Using a rooting hormone to propagate plant cuttings increases the chance that the new plant will thrive. Taking a cutting from a plant and growing it produces a new plant identical to the parent plant. This is a reliable and inexpensive way to propagate your favorite plants and the best way to grow new difficult-to-propagate plants. Stem cuttings are the most common, but plants can also be grown from root cuttings and leaf cuttings.
When the rooting hormone is used correctly, it causes the cutting to develop roots quickly and be more robust than cuttings that don't receive the rooting hormone. Most homeowners use it primarily on ornamental plants in the landscape and to propagate succulents. It is available at garden supply stores and at online gardening sites.
Which Cuttings Can You Use?
The rooting hormone works on a variety of cuttings, including new growth, woody stems, leaves, and roots to dramatically increase the odds of success with propagation. If the plant is a blooming plant, wait until the blooms fade before taking the cutting. Rooting new plants from parents requires patience and the cuttings are fragile before the root system develops. In general, keep the planting medium moist but not wet and provide light but no direct sun.
Using Rooting Hormone on a Stem Cutting
- Remove a fresh, healthy stem cutting from a parent plant using a clean knife or shears. Use only cuttings from vigorous and healthy plants, and make sure the growing tip is between 3 inches and 8 inches long. Cut the topmost few inches from the stem. The cut should be made near a node, which is a slightly swollen knob on the stem. Remove any leaves or flowers from the node area.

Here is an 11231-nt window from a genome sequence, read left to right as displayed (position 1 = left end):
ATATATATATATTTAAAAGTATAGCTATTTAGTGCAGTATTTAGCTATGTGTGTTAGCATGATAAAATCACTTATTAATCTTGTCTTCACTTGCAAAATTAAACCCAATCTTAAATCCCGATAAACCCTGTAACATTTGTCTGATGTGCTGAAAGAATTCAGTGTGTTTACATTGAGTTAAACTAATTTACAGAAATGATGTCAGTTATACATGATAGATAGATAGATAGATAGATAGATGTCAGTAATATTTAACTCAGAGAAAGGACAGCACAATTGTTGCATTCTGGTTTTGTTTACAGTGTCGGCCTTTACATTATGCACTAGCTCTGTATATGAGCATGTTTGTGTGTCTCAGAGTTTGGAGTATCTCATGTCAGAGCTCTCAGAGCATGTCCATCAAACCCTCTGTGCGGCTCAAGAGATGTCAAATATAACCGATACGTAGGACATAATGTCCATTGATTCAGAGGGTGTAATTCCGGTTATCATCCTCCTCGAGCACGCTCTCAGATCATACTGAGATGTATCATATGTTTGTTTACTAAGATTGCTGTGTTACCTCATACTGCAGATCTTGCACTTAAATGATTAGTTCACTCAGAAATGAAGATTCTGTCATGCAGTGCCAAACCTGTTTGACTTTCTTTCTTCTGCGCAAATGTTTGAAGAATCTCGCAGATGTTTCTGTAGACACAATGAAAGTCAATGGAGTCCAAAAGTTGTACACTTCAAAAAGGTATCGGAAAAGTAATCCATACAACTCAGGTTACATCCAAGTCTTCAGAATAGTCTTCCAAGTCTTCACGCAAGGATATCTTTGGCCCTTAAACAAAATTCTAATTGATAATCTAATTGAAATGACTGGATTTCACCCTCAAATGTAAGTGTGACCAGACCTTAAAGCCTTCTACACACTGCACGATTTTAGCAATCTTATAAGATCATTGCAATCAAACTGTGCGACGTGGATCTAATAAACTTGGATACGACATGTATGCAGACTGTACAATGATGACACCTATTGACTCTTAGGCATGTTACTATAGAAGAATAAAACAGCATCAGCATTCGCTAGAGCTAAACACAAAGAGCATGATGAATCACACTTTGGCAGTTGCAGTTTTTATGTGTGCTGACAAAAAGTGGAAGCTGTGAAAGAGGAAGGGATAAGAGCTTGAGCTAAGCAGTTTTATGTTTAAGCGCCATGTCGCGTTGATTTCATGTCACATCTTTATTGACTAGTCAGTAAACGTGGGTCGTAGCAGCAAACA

- Moisten the bottom few inches of the cutting so the rooting hormone will adhere to it.
- Pour a little rooting hormone out of the container and dip or roll the bottom few inches of the cutting in the rooting powder. Do not dip the cutting directly into the rooting hormone container. Don't apply the powder any higher than the planting depth. Shake the excess powder off by lightly tapping the cutting against the edge of the container.
- Plant the cutting in a soilless potting medium. Make a hole in the potting medium with a pencil or similar tool. Make sure the planting hole is wide enough that the rooting hormone is not rubbed off as you sink the cutting into the soil.
- Tamp down the soil around the cutting to remove any air pockets. Water lightly and keep the cutting warm at 60 F or higher. Most plants root better if they are kept out of direct sunlight.
Working With Leaf Cuttings
Some plants, such as many succulents, don't have stems. These plants can be propagated by leaf cuttings. Depending on the leaf structure, apply the rooting hormone to the part of the leaf that was closest to the center of the plant and cover it with a soilless potting mix. Plant the leaf partway in the mix. If the leaf has a short stem, such as found in African violets, dip the stem in rooting hormone and plant it in the potting soil just like you do with stem cuttings, sinking the stem up to the leaf in the mix.
In some cases, it is necessary to cover the backside of the leaves with the rooting hormone and lay them on top of the moist soilless mix and lightly press down until the leaf touches the mix. Keep all rooting plants out of the direct sun until they have developed a robust root system.
Working With Root Cuttings
Root cuttings are just what they sound like. They are pieces of the root of a parent plant that will eventually produce a new plant. Pull the soil back from the root area of the parent plant. Cut 2-inch pieces of slender roots and recover the root area of the parent plant. Roll the root cuttings in the rooting hormone and plant them shallowly in a rooting medium. Keep the medium moist but not wet. Root cuttings are frequently taken in the fall to give the plant the entire winter to produce a new plant by spring.